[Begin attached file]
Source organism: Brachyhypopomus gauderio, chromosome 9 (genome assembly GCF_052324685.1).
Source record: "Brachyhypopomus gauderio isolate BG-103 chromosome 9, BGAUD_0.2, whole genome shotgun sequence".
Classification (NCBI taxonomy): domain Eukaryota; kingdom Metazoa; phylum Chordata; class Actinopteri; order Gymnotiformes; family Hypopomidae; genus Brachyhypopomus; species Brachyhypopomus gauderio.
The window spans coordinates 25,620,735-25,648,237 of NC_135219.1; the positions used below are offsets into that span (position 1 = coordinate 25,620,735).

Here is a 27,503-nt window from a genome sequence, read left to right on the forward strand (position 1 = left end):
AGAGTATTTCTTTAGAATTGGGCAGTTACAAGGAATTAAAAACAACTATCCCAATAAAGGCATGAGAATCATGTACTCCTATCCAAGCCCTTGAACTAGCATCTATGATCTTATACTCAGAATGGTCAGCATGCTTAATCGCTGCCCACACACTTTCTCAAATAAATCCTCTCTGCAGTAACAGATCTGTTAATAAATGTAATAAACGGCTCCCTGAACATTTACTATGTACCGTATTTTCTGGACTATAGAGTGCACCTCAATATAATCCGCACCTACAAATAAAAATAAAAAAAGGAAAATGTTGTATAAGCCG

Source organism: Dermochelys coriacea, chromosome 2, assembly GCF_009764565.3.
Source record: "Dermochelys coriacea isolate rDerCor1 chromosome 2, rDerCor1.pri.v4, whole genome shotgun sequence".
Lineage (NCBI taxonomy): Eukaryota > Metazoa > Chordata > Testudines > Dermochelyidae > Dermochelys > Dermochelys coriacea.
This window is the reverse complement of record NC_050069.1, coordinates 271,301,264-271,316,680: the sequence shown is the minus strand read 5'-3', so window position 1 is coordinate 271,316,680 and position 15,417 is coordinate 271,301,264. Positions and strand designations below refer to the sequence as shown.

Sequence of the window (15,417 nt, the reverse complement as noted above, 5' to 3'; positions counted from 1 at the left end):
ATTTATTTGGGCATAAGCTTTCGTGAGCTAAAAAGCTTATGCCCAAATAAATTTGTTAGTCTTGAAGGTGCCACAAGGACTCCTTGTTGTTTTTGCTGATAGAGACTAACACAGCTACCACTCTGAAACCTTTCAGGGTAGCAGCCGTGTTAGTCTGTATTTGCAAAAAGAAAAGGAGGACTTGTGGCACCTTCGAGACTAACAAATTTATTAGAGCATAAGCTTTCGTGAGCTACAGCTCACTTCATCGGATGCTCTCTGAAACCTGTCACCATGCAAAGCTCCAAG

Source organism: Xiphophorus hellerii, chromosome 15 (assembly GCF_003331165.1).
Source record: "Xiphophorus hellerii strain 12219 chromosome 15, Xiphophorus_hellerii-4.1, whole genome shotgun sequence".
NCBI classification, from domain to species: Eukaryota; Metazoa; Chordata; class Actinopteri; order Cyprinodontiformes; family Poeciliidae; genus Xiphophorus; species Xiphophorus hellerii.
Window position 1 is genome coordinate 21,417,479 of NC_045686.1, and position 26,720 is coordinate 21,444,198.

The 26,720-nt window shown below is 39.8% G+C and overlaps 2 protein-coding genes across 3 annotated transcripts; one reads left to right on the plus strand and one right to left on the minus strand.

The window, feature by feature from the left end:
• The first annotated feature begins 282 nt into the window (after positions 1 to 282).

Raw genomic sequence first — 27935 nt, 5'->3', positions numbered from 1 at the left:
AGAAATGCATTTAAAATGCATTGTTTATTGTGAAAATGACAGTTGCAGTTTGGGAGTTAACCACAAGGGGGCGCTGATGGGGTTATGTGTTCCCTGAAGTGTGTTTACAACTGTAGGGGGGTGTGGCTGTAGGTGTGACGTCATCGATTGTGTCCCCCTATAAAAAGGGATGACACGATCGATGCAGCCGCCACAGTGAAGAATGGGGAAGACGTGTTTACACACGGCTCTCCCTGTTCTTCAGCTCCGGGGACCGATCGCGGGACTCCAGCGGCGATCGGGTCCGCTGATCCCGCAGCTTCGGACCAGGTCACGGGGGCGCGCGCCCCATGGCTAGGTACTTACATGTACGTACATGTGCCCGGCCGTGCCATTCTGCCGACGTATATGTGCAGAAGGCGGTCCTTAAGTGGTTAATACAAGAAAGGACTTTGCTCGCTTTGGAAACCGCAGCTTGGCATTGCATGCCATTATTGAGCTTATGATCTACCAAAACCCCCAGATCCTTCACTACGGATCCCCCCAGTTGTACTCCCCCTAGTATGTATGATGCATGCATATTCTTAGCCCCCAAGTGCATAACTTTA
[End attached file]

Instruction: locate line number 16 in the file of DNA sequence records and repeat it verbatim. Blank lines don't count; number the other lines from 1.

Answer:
Window position 1 is genome coordinate 21,417,479 of NC_045686.1, and position 26,720 is coordinate 21,444,198.